Obama’s Homeowner Affordability and Stability Plan: A Band-Aid for the Foreclosure Crisis?
The aim of the homeowner stability plan is to reduce the number of avoidable foreclosures in order to reduce the negative spillovers to entire neighborhoods and break the ensuing negative feedback spiral. The plan is part of the administration’s comprehensive Financial Stability Plan including 1) the Capital Assistance Program for thinly capitalized financial institutions ($150bn remaining TARP funds), 2) a Public-Private Investment Fund to remove toxic assets from banks’ balance sheets (initial private sector commitment leveraged up to $500bn, up to $1 trillion), 3) the TALF lending facility to extend collateralized loans to buyers of newly issued consumer asset-backed securities and securitized commercial loans ($1 trillion, of which $100bn from Treasury and $900bn Fed loans).
In the first part of the Homeowner Affordability and Stability Plan, the Treasury will help refinance conforming loans owned or guaranteed by Freddie and Fannie by targeting current prime homeowners who have positive home equity but are facing declining home values. To reduce monthly payments for such homeowners, the interest rate on the loan will be reduced to 5.16% from 6.5% and the maturity will be extended by three years though the principal balance will be increased. For fairness, those with lower debt/income ratio and higher positive home equity but facing greater decline in home prices will receive more savings in interest payments relative to others. The Treasury’s stated goal is to limit the number of preventable foreclosures in order to mitigate the negative spillover effects on neighborhoods and break the ensuing negative feedback spiral.
However, this helps only homeowners facing ‘temporary’ difficulty in making monthly payments due to falling home prices and short-term liquidity crunch due to the recession while ignoring bigger problems of the current crisis – those with negative equity and who cannot afford to make payments in any scenario. While negative home equity may not lead to outright delinquency or foreclosure, mounting job losses and massive wealth erosion for households even as they see low probability of home appreciation in the immediate term – all these factors will make defaults and foreclosures more likely in the coming months. According to some Fed estimates, if the unemployment rate hits 8% by mid-2009, around 8.4 million homeowners will be unemployed out of which 35% will have negative equity. Moreover, Credit Suisse estimates that over 9 million homes will enter foreclosure in the next four years. Also, the plan excludes subprime, Alt-A, Option ARM and jumbo mortgages though they are most vulnerable to defaults. Importantly, last October the loan limit of Fannie&Freddie conforming mortgages was increased from $417,000 to $729,750 in areas designated as ‘high cost’.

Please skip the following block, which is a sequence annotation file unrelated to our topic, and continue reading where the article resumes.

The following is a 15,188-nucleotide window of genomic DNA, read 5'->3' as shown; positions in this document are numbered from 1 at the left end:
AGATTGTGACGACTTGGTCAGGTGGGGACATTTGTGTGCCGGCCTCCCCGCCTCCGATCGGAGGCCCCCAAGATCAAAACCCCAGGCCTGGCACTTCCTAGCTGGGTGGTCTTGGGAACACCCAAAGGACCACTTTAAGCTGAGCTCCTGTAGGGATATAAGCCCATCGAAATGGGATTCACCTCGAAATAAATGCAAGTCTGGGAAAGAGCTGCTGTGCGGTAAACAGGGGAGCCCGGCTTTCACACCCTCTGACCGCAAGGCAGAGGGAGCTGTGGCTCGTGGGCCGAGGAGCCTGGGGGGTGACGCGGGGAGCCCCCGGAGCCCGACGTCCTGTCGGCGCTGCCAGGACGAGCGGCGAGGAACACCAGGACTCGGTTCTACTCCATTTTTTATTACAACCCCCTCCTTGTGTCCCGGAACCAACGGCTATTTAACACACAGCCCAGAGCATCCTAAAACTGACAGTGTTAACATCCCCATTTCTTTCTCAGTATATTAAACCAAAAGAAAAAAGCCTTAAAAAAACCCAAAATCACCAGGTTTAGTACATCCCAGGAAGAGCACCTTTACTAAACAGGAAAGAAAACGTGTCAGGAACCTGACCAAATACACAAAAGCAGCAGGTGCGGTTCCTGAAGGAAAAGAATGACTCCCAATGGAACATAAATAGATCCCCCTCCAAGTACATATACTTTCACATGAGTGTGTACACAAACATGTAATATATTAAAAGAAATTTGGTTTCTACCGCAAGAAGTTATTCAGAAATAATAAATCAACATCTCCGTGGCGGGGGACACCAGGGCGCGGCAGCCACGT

The plan focuses on current prime borrowers, not necessarily a group in need of support at first glance. From RGE’s perspective the focus on prime borrowers with negative equity with an incentive to walk away is supported by the numbers: The latest OCC figures on the industry’s largest mortgage servicers (including 60% of of all mortgages outstanding in the U.S.) show that although the percentages of seriously delinquent loans and foreclosures in the prime category are smaller than in the subprime category, the actual number of affected loans is actually larger among prime borrowers (P 13 and 25)
Refinancing of negative equity mortgages is necessary if prime borrowers are to take advantage of lower mortgage rates induced by direct Fed’s Fannie & Freddie purchases of MBSs to the tune of $500 billion. However, market participants caution that the prime mortgage foreclosures reported by the OCC above are mainly jumbo loans excluded from the refinancing option. Due to fairness considerations and the potential costs involved we see it as unlikely that the administration extends the negative equity refinancing option beyond the conforming limits of $417,000 and $729,750 in areas designated as ‘high cost’.
The following paper tests the home price and delinquency correlation empirically, both for subprime and prime mortgages: Subprime Mortgage Delinquency Rates